A building at Baldwin Street and Augusta Avenue has become a focal point of anxiety over Kensington Market's future.
No stranger to controversy, Kensington Market is once again in the spotlight. Last month, several storefront units in a building at one of the neighbourhood’s key intersections—Augusta Avenue and Baldwin Street—went up for rent, and now Councillor Adam Vaughan (Ward 20, Trinity Spadina) is pushing the City to conduct a heritage study of the site. It’s a move that could put the brakes on plans to turn the intersection’s modest storefronts into new—and possibly upscale—retail.
In his written request for the study, which was approved by the Toronto and East York community council on April 9, Vaughan noted that this “prominent corner in the heart of Kensington Market” has been characterized for many years by the small retail floorplates of the businesses in the building (the property comprises several small storefronts at 235 Augusta Avenue and 200 to 206 Baldwin Street). He also wrote that part of the uniqueness of Kensington Market has been the area’s ability to act as an incubator for small businesses, and that this is possible as a result of affordable commercial rents.
“We’ve asked Heritage Services to examine it,” Vaughan told us, “to let us understand what changes should be prevented, and what changes might be possible on the site, but also to protect what is critically important infrastructure in the Market, which is small spaces that are start-up spaces.”
With the heritage study on the way, Vaughan thinks prospective tenants shouldn’t plan to make sweeping changes. He describes the building as “a significant cultural landmark in a neighbourhood that is one of the most prized possessions of the city.”
His concern is that a business may try to consolidate all the small storefronts into one, giant space. If the building were ultimately to be added to the City’s inventory of heritage properties, Vaughan hopes it would be protected from that and other types of changes, including relatively small ones, like the removal of benches from outside the property.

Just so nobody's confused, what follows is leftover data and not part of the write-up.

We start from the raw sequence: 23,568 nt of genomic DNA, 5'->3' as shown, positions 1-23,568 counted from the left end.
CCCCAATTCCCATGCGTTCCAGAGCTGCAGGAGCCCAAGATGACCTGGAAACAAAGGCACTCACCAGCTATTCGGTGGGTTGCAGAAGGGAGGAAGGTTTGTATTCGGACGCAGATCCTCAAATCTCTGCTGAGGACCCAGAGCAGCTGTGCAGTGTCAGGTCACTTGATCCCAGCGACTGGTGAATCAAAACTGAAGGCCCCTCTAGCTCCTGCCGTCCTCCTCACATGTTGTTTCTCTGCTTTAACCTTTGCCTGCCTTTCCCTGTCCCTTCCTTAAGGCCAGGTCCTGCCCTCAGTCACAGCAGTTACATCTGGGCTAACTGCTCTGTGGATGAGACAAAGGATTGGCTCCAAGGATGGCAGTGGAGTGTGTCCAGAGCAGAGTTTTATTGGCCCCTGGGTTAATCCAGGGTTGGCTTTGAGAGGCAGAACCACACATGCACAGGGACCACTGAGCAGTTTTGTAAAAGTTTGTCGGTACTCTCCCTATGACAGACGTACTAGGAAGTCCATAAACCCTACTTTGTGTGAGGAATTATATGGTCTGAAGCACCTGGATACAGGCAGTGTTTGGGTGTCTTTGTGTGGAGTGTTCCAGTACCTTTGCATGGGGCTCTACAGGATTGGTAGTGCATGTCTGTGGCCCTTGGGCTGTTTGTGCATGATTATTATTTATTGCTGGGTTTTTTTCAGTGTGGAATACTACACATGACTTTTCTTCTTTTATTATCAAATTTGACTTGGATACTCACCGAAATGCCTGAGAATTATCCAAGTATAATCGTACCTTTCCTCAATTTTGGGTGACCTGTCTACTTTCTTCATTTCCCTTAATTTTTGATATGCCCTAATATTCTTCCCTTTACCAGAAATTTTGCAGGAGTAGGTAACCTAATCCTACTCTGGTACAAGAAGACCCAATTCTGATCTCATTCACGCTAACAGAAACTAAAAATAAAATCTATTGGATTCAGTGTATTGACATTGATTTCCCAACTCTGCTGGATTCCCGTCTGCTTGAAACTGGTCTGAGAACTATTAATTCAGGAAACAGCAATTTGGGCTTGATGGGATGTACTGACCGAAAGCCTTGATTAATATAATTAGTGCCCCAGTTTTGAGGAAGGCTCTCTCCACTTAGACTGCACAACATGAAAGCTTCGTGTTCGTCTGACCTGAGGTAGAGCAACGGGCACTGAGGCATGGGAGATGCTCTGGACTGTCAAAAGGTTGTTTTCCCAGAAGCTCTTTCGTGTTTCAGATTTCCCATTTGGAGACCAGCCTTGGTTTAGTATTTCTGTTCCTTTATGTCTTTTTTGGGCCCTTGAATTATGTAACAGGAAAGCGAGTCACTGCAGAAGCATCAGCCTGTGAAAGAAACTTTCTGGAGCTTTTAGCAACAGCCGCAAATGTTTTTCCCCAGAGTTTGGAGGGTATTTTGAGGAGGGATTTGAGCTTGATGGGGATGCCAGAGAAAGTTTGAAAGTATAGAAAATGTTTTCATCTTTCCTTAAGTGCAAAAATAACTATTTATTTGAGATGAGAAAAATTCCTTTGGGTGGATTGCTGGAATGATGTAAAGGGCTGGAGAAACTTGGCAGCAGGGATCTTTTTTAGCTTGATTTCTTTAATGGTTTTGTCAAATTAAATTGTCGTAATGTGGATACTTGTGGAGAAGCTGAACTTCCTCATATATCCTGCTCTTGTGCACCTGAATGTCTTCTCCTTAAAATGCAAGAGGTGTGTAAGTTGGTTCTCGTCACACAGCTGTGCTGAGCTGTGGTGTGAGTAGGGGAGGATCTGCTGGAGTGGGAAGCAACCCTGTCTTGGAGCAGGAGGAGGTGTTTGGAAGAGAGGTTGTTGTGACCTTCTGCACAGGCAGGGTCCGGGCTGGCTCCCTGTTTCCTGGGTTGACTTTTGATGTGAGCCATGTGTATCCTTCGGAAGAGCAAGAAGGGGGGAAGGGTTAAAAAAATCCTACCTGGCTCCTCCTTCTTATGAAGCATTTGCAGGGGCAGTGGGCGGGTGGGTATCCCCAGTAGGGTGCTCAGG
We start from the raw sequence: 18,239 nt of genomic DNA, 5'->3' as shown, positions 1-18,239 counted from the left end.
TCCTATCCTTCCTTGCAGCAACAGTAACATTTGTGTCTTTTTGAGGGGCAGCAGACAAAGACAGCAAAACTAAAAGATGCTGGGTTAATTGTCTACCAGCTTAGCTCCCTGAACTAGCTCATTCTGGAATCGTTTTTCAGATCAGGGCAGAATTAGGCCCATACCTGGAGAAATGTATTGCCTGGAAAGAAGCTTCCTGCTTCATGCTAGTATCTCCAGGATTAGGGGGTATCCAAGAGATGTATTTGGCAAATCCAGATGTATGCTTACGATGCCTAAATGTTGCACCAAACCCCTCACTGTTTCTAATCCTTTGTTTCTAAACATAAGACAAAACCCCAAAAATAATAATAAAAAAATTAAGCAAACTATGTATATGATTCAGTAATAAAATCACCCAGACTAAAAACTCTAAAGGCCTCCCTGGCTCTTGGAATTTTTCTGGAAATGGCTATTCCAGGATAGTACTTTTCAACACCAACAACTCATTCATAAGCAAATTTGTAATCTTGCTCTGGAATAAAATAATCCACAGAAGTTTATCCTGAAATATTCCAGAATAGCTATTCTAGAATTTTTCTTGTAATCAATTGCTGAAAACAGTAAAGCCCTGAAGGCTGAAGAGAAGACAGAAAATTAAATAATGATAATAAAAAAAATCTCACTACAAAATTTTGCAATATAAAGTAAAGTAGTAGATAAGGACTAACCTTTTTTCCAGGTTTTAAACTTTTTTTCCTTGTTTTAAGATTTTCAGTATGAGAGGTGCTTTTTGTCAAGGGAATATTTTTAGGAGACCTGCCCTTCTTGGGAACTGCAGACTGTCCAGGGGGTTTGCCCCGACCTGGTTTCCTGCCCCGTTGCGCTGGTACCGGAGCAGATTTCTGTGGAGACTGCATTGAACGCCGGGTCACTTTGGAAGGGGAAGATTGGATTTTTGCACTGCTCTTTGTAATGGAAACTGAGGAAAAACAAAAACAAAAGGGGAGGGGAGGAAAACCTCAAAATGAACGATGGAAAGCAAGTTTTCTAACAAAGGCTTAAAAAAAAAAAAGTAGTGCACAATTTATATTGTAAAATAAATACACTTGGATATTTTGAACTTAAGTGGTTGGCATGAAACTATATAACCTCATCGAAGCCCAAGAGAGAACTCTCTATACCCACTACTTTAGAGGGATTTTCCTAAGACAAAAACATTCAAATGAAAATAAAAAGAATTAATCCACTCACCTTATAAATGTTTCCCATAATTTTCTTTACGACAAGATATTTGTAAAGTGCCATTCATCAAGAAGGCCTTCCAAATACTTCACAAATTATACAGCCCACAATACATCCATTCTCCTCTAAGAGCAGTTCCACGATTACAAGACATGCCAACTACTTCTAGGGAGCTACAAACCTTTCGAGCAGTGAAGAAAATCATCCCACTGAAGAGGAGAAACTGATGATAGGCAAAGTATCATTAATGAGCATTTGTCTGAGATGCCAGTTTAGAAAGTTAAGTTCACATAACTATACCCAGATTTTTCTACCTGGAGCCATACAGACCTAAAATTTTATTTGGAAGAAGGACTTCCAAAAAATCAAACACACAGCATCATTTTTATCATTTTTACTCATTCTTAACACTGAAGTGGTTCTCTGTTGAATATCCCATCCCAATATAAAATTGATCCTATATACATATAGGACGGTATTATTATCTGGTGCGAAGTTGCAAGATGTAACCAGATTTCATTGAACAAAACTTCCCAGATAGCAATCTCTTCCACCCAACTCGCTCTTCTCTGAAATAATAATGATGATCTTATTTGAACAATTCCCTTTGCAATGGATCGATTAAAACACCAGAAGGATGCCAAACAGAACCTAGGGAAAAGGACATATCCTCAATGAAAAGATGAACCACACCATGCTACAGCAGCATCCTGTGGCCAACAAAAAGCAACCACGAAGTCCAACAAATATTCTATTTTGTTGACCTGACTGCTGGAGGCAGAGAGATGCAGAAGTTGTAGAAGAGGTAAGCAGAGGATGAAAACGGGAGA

“If you’re Company X and expect to come in, re-brand, and demolish the interior of this building, you better think twice,” he said.
Phil Pick, a real estate agent described by Vaughan as “very aggressive,” is the listing agent for the property. According to Vaughan, Pick wants to turn the intersection into a high-end retail destination, which would mean evicting its current tenants.
For his part, Pick notes that none of the parties interested in the space at Augusta and Baldwin represent national businesses. He says that he, like Vaughan, is only trying improve the face of the Market. Contrary to the popular narrative, Pick says that he doesn’t see himself as being opposed to the councillor.
“Whatever the city can do [to preserve the heritage of the market] I’m all for,” Pick said. “As long as it doesn’t infringe on people’s rights to earn an income.”
While he says he’s in favour of preservation, Pick is concerned about the fact that heritage designations on buildings sometimes place limits on landlords’ abilities to rent properties to tenants of their choosing.
“The business of trying to control somebody who owns a property from doing what they want in their own property, I’m not that comfortable with that,” he said.
Kensington, he added, is an open marketplace, and when properties sell at market rates, the new owners need to get a return on their investment.
“Yes, the neighbourhood is maturing, but you’ve got to understand it’s a function of real estate in the heart of Toronto,” Pick said. “It’s become very valuable, and each year it goes up in value.”
“Ultimately it’s a function of real estate and supply and demand.”
To Pick, change in Kensington Market is a positive thing. He says new owners renovating their properties is good for the area, as it improves the overall environment.
“Because of that, you see less graffiti and less crime, because the tenants have a vested interest. Now when they see a kid walking down the street with a can of spray paint they say something.”
Vaughan doesn’t seem convinced by the free-market argument. He maintains that he’s trying to prevent the neighbourhood from being put at risk by, as he describes it, people who think that the real-estate market should dictate how Kensington Market grows.
“The Market shouldn’t be surrendered to market forces just because a certain real estate agent thinks Margaret Thatcher should run the world,” he said. “This is a unique and critically important piece of food infrastructure in the city, but it’s also a critical and unique piece of social infrastructure in the city, celebrated around the world for its existence.”